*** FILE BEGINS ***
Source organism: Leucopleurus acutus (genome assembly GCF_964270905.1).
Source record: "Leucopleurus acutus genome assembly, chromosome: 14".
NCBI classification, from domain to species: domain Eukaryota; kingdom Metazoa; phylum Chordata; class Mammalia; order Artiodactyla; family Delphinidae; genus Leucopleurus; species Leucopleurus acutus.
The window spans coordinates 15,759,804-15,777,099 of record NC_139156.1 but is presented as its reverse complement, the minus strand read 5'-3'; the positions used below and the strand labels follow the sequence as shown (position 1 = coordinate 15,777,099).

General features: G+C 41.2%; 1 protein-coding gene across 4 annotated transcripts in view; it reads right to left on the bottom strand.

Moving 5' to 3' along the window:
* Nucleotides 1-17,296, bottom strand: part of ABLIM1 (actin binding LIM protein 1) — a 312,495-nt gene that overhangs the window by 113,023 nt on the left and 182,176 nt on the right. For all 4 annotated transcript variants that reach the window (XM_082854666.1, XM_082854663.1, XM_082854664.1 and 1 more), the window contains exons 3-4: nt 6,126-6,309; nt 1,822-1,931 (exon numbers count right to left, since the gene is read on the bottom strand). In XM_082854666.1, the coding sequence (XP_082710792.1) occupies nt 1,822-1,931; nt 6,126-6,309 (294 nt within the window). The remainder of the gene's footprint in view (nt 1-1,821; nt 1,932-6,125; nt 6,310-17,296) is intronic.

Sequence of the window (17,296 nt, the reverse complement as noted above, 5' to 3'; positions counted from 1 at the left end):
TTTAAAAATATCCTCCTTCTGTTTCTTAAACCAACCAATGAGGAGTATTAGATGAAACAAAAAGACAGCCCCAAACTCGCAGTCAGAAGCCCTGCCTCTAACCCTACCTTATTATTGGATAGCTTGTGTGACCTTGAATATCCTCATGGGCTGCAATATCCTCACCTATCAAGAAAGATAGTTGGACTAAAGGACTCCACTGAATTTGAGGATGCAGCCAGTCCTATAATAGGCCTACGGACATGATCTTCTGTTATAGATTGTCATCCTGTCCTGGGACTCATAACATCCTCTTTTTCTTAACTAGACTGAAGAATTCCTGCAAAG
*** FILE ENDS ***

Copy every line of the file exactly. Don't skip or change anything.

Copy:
Source organism: Leucopleurus acutus (genome assembly GCF_964270905.1).
Source record: "Leucopleurus acutus genome assembly, chromosome: 14".
NCBI classification, from domain to species: domain Eukaryota; kingdom Metazoa; phylum Chordata; class Mammalia; order Artiodactyla; family Delphinidae; genus Leucopleurus; species Leucopleurus acutus.
The window spans coordinates 15,759,804-15,777,099 of record NC_139156.1 but is presented as its reverse complement, the minus strand read 5'-3'; the positions used below and the strand labels follow the sequence as shown (position 1 = coordinate 15,777,099).

General features: G+C 41.2%; 1 protein-coding gene across 4 annotated transcripts in view; it reads right to left on the bottom strand.

Moving 5' to 3' along the window:
* Nucleotides 1-17,296, bottom strand: part of ABLIM1 (actin binding LIM protein 1) — a 312,495-nt gene that overhangs the window by 113,023 nt on the left and 182,176 nt on the right. For all 4 annotated transcript variants that reach the window (XM_082854666.1, XM_082854663.1, XM_082854664.1 and 1 more), the window contains exons 3-4: nt 6,126-6,309; nt 1,822-1,931 (exon numbers count right to left, since the gene is read on the bottom strand). In XM_082854666.1, the coding sequence (XP_082710792.1) occupies nt 1,822-1,931; nt 6,126-6,309 (294 nt within the window). The remainder of the gene's footprint in view (nt 1-1,821; nt 1,932-6,125; nt 6,310-17,296) is intronic.

Sequence of the window (17,296 nt, the reverse complement as noted above, 5' to 3'; positions counted from 1 at the left end):
TTTAAAAATATCCTCCTTCTGTTTCTTAAACCAACCAATGAGGAGTATTAGATGAAACAAAAAGACAGCCCCAAACTCGCAGTCAGAAGCCCTGCCTCTAACCCTACCTTATTATTGGATAGCTTGTGTGACCTTGAATATCCTCATGGGCTGCAATATCCTCACCTATCAAGAAAGATAGTTGGACTAAAGGACTCCACTGAATTTGAGGATGCAGCCAGTCCTATAATAGGCCTACGGACATGATCTTCTGTTATAGATTGTCATCCTGTCCTGGGACTCATAACATCCTCTTTTTCTTAACTAGACTGAAGAATTCCTGCAAAG